Project Nickel is a tool that makes it easy for parents and policymakers alike to understand how much is spent per student at a school by bundling together the most informative statistics and making it easy to compare schools on the factors that really matter to parents. This information provided by Project Nickel allows parents to make informed decisions about their children’s education.
Up until 2015, states were only required to report average per-pupil spending at the district level. After the passage of the Every Student Succeeds Act, however, states are required to report each school’s per-student expenditure. Project Nickel’s search feature reveals that in 2019, Williwaw Elementary in Anchorage spent a staggering $26,336 per student, and Winterberry School spent $12,959 per student – less than half that of Williwaw. Romig Middle School spends approximately the same per student as the national average, at $14,184 per student.
Why is Williwaw Elementary spending nearly twice the national average per student? Does a child’s education really cost $26,000 every year?
Then, consider the costs of schools in Bristol Bay, a rural community. Bristol Bay Middle/High School spends an astonishing $47,172, while Naknek Elementary spends $44,010 per student. In comparison, Bristol Bay Correspondence school spends $10,480 per student, below the national average and $36,700 less than Bristol Bay’s in-person schooling options. The National Center for Education Statistics (NCES) shows that Bristol Bay Middle/High School serves 45 students, while Bristol Bay Correspondence School only serves 7.
Bristol Bay Middle/High School costs $2.1 million per year. Bristol Bay Correspondence School costs $73,360.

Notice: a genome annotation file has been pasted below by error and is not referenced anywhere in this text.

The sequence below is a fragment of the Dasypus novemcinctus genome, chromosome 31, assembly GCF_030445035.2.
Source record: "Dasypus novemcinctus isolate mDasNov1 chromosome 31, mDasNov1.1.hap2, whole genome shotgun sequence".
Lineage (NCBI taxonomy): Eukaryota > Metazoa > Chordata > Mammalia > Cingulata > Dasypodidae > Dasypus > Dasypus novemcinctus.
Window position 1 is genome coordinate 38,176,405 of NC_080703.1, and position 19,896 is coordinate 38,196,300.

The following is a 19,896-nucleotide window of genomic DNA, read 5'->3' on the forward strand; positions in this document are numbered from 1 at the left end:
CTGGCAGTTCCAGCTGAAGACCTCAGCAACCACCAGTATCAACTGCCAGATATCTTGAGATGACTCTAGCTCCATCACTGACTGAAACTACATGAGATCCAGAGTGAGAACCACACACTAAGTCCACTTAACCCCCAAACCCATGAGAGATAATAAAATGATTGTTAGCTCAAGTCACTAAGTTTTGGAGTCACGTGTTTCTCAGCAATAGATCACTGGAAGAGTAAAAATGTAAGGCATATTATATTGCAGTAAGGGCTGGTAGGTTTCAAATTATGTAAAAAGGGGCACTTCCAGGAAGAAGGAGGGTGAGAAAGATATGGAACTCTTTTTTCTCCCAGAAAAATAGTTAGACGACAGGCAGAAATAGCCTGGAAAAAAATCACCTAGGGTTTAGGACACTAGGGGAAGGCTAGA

Project Nickel helps answer questions such as: How is funding being distributed between schools? How does your child’s school spending compare to the national average of $14,300 per student for the school year 2017-2018? Project Nickel helps parents and policymakers determine whether funds are being spent wisely – as more funding does not always mean a better education for students.
Project Nickel is innovative because it gathers spending statistics together with demographics and teacher information, which are not often presented all in one place. Presenting the information together gives parents an idea of whether their funds are being spent wisely, and provides a good starting point for parents making critical decisions about their children’s education. This is especially relevant during the pandemic, which has left some parents dissatisfied with online learning and school closures for more than a year.
Project Nickel aligns with APF’s work to promote smart funding of students instead of institutions and demand better outcomes for Alaskan students. Alaska Policy Forum supports further transparency in school spending, as well as transparency in the crucial factors that parents use to guide their children’s future. Though knowing how much is spent per student is a good start toward transparency, knowing how funds are being spent will help teachers, parents, and taxpayers put funds toward the best use in producing better outcomes for students in Alaska.